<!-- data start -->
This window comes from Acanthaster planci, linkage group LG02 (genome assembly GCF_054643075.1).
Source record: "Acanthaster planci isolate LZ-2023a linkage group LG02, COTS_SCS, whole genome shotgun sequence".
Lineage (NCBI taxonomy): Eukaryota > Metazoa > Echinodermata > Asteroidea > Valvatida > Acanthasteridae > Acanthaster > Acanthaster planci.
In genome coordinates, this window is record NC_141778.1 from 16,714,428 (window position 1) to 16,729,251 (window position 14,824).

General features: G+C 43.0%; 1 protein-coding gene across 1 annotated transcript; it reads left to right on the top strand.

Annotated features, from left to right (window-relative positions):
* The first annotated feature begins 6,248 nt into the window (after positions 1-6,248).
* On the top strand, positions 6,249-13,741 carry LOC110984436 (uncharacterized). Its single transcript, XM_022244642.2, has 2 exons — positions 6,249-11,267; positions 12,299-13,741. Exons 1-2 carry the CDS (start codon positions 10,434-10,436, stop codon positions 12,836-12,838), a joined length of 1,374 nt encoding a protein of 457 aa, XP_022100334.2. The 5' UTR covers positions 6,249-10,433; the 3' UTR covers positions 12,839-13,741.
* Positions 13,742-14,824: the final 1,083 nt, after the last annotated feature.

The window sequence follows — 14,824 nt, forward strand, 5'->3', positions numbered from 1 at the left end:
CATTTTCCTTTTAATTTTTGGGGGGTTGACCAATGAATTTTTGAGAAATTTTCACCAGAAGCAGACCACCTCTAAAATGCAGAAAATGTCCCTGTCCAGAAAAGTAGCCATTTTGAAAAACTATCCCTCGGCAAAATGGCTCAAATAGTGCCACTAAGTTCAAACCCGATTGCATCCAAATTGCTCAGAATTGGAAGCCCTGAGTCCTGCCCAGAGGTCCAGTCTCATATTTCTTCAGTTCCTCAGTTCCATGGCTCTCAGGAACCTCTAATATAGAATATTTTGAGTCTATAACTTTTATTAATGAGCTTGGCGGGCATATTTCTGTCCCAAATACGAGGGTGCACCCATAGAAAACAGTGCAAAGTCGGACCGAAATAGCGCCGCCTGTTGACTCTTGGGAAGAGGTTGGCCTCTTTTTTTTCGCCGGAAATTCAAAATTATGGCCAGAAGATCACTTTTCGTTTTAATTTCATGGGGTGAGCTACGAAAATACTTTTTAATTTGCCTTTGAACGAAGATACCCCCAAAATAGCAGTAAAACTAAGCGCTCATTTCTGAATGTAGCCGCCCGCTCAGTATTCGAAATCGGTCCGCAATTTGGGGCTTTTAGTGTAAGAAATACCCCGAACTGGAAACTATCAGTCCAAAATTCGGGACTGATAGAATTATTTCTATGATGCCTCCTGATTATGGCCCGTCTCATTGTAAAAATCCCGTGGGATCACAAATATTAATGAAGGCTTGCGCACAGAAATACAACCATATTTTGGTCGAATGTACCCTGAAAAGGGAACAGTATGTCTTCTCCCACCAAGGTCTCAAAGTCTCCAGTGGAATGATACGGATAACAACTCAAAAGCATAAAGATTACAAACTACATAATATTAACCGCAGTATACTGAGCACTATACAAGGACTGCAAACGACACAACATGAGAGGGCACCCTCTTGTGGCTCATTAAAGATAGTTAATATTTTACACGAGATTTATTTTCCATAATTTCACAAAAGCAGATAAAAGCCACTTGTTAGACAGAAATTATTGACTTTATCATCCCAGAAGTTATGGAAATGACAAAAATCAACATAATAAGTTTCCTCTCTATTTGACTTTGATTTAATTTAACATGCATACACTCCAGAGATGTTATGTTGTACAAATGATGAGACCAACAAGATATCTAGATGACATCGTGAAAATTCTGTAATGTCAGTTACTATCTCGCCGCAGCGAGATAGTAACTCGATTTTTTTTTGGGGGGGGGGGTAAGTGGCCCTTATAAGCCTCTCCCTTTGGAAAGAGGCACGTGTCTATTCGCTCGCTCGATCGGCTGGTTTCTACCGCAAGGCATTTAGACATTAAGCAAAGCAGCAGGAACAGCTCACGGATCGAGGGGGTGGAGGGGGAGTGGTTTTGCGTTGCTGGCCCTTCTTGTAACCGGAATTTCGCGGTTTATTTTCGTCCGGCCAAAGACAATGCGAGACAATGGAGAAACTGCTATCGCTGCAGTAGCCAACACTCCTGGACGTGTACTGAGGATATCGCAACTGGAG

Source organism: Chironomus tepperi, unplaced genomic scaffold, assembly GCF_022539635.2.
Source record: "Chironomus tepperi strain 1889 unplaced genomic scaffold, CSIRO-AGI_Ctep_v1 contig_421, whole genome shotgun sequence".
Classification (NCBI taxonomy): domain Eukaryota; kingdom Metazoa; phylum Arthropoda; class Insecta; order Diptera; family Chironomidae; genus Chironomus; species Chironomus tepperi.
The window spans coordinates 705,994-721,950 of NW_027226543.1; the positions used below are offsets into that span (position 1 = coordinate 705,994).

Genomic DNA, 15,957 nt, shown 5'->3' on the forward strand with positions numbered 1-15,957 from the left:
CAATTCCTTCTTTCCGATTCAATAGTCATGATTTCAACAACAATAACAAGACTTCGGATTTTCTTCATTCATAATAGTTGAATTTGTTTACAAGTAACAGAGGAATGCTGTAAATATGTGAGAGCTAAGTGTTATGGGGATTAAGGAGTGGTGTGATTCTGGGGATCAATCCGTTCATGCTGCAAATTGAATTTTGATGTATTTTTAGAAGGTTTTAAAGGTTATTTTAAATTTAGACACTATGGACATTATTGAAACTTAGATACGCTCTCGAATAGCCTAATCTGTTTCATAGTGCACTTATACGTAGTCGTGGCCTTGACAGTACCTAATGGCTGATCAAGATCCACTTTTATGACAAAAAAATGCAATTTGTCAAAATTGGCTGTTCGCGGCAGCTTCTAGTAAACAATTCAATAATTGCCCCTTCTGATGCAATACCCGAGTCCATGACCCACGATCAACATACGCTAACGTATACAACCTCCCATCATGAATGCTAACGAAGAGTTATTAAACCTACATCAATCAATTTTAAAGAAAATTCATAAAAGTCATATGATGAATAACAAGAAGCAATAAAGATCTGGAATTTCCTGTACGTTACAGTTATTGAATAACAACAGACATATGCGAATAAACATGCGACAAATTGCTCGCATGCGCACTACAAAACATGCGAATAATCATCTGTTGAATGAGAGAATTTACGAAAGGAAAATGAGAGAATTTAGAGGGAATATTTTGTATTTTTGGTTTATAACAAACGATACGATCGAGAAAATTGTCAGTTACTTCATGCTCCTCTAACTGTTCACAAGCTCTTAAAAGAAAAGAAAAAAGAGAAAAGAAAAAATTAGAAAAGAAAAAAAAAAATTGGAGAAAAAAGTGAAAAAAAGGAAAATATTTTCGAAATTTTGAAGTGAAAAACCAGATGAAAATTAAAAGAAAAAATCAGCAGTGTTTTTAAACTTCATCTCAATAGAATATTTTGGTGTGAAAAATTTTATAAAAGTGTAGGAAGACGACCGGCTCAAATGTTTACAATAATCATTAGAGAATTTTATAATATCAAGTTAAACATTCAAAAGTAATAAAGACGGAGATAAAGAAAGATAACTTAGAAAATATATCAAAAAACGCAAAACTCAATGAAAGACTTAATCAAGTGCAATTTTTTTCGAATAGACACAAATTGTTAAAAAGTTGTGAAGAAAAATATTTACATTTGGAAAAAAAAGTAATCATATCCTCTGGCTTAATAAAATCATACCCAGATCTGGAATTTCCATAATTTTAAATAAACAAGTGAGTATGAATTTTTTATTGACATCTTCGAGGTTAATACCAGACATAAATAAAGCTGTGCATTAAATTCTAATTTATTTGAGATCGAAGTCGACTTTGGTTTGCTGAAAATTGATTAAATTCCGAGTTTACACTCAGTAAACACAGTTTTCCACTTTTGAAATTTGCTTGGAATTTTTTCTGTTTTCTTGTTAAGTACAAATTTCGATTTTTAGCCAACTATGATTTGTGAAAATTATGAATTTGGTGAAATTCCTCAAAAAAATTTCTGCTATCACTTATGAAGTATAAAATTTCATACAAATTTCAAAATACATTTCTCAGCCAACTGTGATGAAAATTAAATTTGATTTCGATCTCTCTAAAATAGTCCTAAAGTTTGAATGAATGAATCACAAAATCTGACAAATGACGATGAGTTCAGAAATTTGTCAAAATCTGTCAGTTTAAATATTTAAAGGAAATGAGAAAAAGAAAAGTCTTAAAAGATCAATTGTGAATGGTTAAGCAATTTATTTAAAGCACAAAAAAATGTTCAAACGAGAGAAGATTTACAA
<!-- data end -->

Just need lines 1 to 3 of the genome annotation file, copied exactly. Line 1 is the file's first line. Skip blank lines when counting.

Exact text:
This window comes from Acanthaster planci, linkage group LG02 (genome assembly GCF_054643075.1).
Source record: "Acanthaster planci isolate LZ-2023a linkage group LG02, COTS_SCS, whole genome shotgun sequence".
Lineage (NCBI taxonomy): Eukaryota > Metazoa > Echinodermata > Asteroidea > Valvatida > Acanthasteridae > Acanthaster > Acanthaster planci.